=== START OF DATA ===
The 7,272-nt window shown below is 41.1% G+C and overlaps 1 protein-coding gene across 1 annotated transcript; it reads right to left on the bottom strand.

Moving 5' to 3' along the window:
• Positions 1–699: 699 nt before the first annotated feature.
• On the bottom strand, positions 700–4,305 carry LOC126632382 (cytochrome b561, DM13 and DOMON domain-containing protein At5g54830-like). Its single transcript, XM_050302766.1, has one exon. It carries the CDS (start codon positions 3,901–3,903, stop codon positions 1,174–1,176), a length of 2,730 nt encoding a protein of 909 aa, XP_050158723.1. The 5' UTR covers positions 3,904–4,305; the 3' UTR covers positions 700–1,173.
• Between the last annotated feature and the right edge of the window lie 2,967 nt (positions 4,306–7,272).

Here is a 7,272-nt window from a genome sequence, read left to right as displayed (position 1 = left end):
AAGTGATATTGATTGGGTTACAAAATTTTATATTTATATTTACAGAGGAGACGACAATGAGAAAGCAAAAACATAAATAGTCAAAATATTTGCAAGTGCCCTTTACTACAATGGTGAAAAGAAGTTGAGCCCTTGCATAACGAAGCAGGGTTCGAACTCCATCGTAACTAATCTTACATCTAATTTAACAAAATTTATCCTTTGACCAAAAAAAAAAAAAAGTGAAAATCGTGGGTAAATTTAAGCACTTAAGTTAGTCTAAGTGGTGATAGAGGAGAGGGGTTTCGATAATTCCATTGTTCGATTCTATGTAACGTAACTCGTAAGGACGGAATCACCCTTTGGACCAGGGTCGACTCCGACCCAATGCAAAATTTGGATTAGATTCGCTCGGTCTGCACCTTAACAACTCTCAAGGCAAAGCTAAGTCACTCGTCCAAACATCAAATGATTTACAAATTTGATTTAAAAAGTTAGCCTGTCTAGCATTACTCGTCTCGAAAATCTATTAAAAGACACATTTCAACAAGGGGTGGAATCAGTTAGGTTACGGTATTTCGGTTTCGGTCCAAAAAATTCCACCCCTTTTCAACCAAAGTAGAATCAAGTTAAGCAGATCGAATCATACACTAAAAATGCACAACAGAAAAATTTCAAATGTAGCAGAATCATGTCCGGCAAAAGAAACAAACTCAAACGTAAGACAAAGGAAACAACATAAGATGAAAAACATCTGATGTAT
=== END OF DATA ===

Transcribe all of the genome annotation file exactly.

The 7,272-nt window shown below is 41.1% G+C and overlaps 1 protein-coding gene across 1 annotated transcript; it reads right to left on the bottom strand.

Moving 5' to 3' along the window:
• Positions 1–699: 699 nt before the first annotated feature.
• On the bottom strand, positions 700–4,305 carry LOC126632382 (cytochrome b561, DM13 and DOMON domain-containing protein At5g54830-like). Its single transcript, XM_050302766.1, has one exon. It carries the CDS (start codon positions 3,901–3,903, stop codon positions 1,174–1,176), a length of 2,730 nt encoding a protein of 909 aa, XP_050158723.1. The 5' UTR covers positions 3,904–4,305; the 3' UTR covers positions 700–1,173.
• Between the last annotated feature and the right edge of the window lie 2,967 nt (positions 4,306–7,272).

Here is a 7,272-nt window from a genome sequence, read left to right as displayed (position 1 = left end):
AAGTGATATTGATTGGGTTACAAAATTTTATATTTATATTTACAGAGGAGACGACAATGAGAAAGCAAAAACATAAATAGTCAAAATATTTGCAAGTGCCCTTTACTACAATGGTGAAAAGAAGTTGAGCCCTTGCATAACGAAGCAGGGTTCGAACTCCATCGTAACTAATCTTACATCTAATTTAACAAAATTTATCCTTTGACCAAAAAAAAAAAAAAGTGAAAATCGTGGGTAAATTTAAGCACTTAAGTTAGTCTAAGTGGTGATAGAGGAGAGGGGTTTCGATAATTCCATTGTTCGATTCTATGTAACGTAACTCGTAAGGACGGAATCACCCTTTGGACCAGGGTCGACTCCGACCCAATGCAAAATTTGGATTAGATTCGCTCGGTCTGCACCTTAACAACTCTCAAGGCAAAGCTAAGTCACTCGTCCAAACATCAAATGATTTACAAATTTGATTTAAAAAGTTAGCCTGTCTAGCATTACTCGTCTCGAAAATCTATTAAAAGACACATTTCAACAAGGGGTGGAATCAGTTAGGTTACGGTATTTCGGTTTCGGTCCAAAAAATTCCACCCCTTTTCAACCAAAGTAGAATCAAGTTAAGCAGATCGAATCATACACTAAAAATGCACAACAGAAAAATTTCAAATGTAGCAGAATCATGTCCGGCAAAAGAAACAAACTCAAACGTAAGACAAAGGAAACAACATAAGATGAAAAACATCTGATGTAT